The Wonderful World of Intention

I have become increasingly aware of the overuse/misuse/abuse of the word ‘intention’ and perhaps I am going to engage in much of the same, but please note, my purpose is to de-mystify and hopefully, simplify the entire concept. Increasingly yoga classes are prefaced with the phrase “choose an intention for your practice”. For me, this just starts my mind racing, and instead of being present in my asana practice, I find myself becoming distracted, trying to choose a suitable intention. Thankfully my memory is short when engaged in frustration, and I return to focusing on the asanas. As the class comes to a close, inevitably the instructor reminds the class “to come back to your intention” at the end of my practice, and I realize, again with frustration,  I had forgotten to do so…ugh!!! I think this should be banned from all yoga classes! Anyone have more success than I do with this practice during yoga?

I ask people to set an intention into their mala mainly to help them engage in positive inner query. By the time you navigate to a mala and are actively engaged in seeking to use one, I believe you are standing on this precipice, ready to dive into whatever needs to be addressed. Sometimes it is an unconscious calling and you find yourself opem for a little self-exploration. There is so much talk today about transformation but really isn’t it about returning to your original state…your spirit, your Self? Tulsidas, a Vedic scholar, said we are spirits having a human experience. How can I transform into something that I already am? So for me, intention is the beginning of this journey…back to the Self. This transformation business is a quandary for another blog post!

Webster’s definition of intention goes like this:


Simple definition: the thing that you plan to do or achieve: an aim or purpose
Full definition:
1:  a determination to act in a certain way:  resolve
2:  import, significance
3a:  what one intends to do or bring about
  b:  the object for which a prayer, mass, or pious act is offered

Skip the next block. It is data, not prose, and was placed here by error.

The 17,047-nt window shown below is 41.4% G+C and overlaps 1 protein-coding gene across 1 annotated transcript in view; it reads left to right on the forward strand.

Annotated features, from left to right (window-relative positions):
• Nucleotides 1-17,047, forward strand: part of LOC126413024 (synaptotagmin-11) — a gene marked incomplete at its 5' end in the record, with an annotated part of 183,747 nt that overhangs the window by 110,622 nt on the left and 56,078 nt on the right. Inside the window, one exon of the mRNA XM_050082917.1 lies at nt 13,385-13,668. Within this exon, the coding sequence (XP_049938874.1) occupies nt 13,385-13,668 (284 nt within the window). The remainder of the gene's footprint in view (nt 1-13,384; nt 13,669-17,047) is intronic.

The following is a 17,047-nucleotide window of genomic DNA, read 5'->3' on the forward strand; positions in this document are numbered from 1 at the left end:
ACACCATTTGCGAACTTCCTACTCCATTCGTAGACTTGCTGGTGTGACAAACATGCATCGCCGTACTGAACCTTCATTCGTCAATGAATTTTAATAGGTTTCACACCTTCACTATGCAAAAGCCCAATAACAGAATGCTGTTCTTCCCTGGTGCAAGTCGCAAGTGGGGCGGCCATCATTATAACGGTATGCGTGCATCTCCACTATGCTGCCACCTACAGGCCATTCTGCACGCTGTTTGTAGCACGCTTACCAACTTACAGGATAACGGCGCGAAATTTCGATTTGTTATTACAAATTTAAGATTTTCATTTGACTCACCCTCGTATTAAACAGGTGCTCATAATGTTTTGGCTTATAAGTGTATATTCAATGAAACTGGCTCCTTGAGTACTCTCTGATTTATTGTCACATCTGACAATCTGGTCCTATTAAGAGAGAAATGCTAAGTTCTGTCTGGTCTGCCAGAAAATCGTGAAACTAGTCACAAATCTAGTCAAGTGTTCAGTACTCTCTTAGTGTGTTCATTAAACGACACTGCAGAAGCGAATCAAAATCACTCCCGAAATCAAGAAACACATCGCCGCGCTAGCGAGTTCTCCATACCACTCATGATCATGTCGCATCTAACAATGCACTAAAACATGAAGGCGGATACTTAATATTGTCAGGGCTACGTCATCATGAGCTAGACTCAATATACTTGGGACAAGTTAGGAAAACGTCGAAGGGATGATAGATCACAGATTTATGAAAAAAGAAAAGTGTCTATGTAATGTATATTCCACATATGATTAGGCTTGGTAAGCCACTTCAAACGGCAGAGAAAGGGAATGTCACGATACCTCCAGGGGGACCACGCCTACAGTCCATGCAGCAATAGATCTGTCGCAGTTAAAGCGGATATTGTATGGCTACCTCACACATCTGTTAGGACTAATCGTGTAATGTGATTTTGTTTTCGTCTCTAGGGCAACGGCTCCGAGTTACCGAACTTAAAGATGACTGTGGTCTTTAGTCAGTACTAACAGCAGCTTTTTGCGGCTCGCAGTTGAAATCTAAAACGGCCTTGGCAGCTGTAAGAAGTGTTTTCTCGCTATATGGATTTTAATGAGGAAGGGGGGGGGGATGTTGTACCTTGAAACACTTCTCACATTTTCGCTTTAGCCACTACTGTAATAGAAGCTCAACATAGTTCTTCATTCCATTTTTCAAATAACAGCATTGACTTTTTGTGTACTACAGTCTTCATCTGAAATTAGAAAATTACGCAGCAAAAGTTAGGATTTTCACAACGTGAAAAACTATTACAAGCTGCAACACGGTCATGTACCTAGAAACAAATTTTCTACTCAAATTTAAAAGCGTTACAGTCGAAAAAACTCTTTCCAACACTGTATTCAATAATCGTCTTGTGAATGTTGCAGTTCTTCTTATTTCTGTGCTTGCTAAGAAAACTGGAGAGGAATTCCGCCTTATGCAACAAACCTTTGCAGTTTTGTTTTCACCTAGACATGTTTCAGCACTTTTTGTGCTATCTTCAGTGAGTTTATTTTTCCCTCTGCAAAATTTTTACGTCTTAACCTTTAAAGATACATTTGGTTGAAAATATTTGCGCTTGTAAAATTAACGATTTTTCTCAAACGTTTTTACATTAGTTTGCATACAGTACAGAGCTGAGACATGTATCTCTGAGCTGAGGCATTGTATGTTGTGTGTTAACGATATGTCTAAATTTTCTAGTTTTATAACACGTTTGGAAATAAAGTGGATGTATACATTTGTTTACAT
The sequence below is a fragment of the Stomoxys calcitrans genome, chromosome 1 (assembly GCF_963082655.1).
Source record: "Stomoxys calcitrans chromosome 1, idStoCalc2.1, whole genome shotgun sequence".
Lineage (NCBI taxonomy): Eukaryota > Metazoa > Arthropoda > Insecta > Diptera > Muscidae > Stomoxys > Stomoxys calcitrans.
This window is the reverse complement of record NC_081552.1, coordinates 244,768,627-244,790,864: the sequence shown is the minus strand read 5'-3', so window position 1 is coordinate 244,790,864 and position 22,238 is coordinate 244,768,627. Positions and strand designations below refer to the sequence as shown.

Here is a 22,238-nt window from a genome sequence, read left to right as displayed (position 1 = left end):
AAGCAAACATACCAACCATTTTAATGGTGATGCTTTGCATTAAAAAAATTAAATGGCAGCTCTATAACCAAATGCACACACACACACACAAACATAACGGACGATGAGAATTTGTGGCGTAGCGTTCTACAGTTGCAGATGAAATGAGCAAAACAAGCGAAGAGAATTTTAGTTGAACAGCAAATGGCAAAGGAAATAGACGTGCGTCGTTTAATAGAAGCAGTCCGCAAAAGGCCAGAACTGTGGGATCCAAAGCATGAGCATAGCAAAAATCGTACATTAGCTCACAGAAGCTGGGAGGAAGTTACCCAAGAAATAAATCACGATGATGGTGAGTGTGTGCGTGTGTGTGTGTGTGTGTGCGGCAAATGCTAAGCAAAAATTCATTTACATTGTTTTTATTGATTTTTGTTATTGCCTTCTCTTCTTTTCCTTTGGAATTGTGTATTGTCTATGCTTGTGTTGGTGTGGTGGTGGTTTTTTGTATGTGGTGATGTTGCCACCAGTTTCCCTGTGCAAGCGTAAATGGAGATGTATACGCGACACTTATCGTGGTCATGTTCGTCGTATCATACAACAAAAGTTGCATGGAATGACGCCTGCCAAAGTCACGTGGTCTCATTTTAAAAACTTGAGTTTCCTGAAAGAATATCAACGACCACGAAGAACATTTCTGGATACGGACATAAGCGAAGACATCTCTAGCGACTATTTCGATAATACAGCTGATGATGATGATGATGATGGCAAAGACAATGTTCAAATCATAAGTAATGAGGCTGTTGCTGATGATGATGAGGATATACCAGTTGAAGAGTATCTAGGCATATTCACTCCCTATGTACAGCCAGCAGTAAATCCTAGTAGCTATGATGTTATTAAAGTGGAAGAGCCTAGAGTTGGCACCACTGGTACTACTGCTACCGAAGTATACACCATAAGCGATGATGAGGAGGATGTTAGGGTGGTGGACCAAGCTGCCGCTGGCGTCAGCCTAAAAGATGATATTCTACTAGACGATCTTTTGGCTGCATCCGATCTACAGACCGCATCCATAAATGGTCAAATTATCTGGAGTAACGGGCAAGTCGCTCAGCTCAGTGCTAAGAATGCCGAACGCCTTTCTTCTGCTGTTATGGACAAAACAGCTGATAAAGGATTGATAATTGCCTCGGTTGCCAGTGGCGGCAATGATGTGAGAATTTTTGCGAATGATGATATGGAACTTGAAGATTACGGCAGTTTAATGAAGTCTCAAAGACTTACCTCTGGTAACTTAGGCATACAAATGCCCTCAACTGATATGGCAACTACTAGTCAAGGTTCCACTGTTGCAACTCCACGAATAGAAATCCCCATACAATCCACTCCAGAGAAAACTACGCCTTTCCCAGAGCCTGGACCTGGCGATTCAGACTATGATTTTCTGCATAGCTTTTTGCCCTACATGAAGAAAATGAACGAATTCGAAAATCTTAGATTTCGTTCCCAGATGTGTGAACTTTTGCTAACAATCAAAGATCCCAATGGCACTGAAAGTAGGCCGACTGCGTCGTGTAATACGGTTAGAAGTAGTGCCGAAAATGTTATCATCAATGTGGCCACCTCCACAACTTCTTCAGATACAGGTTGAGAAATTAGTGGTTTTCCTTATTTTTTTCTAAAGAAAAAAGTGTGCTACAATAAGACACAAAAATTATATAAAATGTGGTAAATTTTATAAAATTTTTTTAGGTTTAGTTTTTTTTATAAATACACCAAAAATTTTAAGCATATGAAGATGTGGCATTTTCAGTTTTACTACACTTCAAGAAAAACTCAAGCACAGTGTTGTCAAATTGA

It would follow, that an intention includes a ‘plan’ to do or achieve a thing. It includes resolve and purpose and requires full and conscious involvement. Listen to those powerful words!!! You have been placed on this earth for a purpose, your dharma. You intuitively know it, you just have been so busy living life that you have not had time to stop and listen to your heart. Your sankalpa (intention formed by the heart and mind) will help you live your truth. It could be quite simple in expression, e.g. treat people with loving kindness. Well, live that intention and watch how it changes everything you do and how you navigate through your day! That love will suffuse your very existence and gently acknowledge that you will fall in and out of love. That is okay! That’s how we recognize that it is not true love and get back to practicing again. We are living a full life with a personality and engaging with other personalities….it takes time to allow our innate perfection to shine.

With intentions, we are full engaged and active on our journey…we have purpose driven by a plan that can determine we are going to endeavour to act a certain way. An Intention engages your heart, and your head and then through action, your hands. It is never static…as you grow, as your context changes so will your journey in achieving your intention. Perfection is dynamic. Nothing is left to question with an intention, because it is derived from who you really are at heart and as a result all actions resulting from it are pure and authentic. When we allow our heart to govern our actions, our head does some rationalization, weighs in, adjusts to accommodate the world we live in, and then believe it or not we seem to do just fine and receive what we need. When we allow our heads to make all the decisions, we are more likely than not driven by ego and wants. When this happens we tend to become overwhelmed by regret and fear the minute the decision is made, obsessing and hoping everything will work out okay. We fret and worry, leaving ourselves no peace becoming increasingly fearful we won’t get what we want I believe that ‘uncomfortable fear’ is our beautiful hearts reminding us to let it in on the decision making…compassion is a great power and allows a sweet surrender to what  simply ‘is’.